Global buckling is a behavior observed on subsea pipelines operating under high pressure and high temperature conditions which can jeopardize its structural integrity if not properly controlled. The thermo-mechanical design of such pipelines shall be robust in order to manage some uncertainties, such as: out-of-straightness and pipe-soil interaction. Pipeline walking is another phenomenon observed in those pipelines which can lead to accumulated displacement and overstress on jumpers and spools. In addition, global buckling and pipeline walking can have strong interaction along the route of a pipeline on uneven and sloped seabed, increasing the challenges of thermo-mechanical design.

The P-55 oil export pipeline has approximately 42km length and was designed to work under severe high pressure and high temperature conditions, on a very uneven seabed, including different soil types and wall thicknesses along the length and a significant number of crossings. Additionally, the pipeline is expected to have a high amount of partial and full shutdowns during operation, resulting in an increase in design complexity. During design, many challenges arose in order to “control” the lateral buckling behavior and excessive walking displacements, and finite element analysis was used to understand and assess the pipeline behavior in detail.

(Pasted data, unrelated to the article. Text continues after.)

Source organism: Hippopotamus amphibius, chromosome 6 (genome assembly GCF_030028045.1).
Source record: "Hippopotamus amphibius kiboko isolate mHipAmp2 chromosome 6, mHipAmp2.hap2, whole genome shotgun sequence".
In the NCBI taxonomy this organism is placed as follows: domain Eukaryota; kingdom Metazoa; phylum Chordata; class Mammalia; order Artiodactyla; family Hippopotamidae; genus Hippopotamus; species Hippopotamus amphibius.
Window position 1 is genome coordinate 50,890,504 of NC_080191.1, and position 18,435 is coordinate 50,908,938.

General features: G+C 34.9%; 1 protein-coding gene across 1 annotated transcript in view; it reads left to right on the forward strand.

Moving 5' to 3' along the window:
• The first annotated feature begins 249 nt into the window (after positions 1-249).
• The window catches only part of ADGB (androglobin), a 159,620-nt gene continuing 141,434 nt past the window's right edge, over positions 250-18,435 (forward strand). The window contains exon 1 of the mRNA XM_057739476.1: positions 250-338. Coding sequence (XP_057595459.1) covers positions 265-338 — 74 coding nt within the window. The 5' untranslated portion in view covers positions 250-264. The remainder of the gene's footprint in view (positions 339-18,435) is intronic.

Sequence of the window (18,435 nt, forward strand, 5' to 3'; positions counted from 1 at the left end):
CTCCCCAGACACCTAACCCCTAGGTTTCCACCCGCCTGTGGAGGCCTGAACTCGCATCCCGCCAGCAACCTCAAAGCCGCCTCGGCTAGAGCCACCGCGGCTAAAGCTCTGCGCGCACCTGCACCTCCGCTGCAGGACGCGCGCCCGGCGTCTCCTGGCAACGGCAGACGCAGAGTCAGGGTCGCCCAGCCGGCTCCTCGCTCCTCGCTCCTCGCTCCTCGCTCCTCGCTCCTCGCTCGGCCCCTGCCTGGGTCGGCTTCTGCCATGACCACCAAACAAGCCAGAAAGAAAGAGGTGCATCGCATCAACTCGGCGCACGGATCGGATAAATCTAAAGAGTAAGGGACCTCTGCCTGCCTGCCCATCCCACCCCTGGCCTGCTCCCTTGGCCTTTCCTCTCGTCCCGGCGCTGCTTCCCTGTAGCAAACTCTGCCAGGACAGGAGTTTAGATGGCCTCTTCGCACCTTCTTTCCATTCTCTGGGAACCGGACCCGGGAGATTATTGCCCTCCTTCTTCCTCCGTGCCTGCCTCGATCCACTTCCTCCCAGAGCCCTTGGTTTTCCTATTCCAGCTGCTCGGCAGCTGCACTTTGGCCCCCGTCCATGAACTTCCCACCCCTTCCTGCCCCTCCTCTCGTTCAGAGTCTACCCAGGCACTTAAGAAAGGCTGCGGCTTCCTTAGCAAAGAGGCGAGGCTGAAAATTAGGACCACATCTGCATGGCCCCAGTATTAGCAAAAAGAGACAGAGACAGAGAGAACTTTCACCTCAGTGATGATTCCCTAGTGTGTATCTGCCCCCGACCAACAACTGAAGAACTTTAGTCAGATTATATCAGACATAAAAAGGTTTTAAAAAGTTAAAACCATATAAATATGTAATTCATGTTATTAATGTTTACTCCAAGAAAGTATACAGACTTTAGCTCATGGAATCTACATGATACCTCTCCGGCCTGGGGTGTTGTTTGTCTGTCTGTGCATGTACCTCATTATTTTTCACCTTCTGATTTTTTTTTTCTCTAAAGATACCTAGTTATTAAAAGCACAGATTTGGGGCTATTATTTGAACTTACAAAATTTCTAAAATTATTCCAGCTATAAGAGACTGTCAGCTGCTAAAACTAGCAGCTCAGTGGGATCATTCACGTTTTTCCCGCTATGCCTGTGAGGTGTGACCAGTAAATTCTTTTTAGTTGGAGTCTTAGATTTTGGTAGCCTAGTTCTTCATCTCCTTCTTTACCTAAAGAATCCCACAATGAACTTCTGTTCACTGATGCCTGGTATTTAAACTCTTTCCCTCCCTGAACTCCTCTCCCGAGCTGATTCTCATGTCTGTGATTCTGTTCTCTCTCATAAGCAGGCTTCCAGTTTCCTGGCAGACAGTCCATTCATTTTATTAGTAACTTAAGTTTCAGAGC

This paper aims to provide an overview of the lateral buckling and walking design of the P-55 oil export pipeline and to present the solutions related to technical challenges faced during design due to high number of operational cycles. Long pipelines are usually characterized as having a low tendency to walking; however in this case, due to the seabed slope and the buckle sites interaction, a strong walking tendency has been identified. Thus, the main items of the design are discussed in this paper, as follows: lateral buckling triggering and “control” approach, walking in long pipelines and mitigate anchoring system, span correction and its impact on thermo-mechanical behavior.

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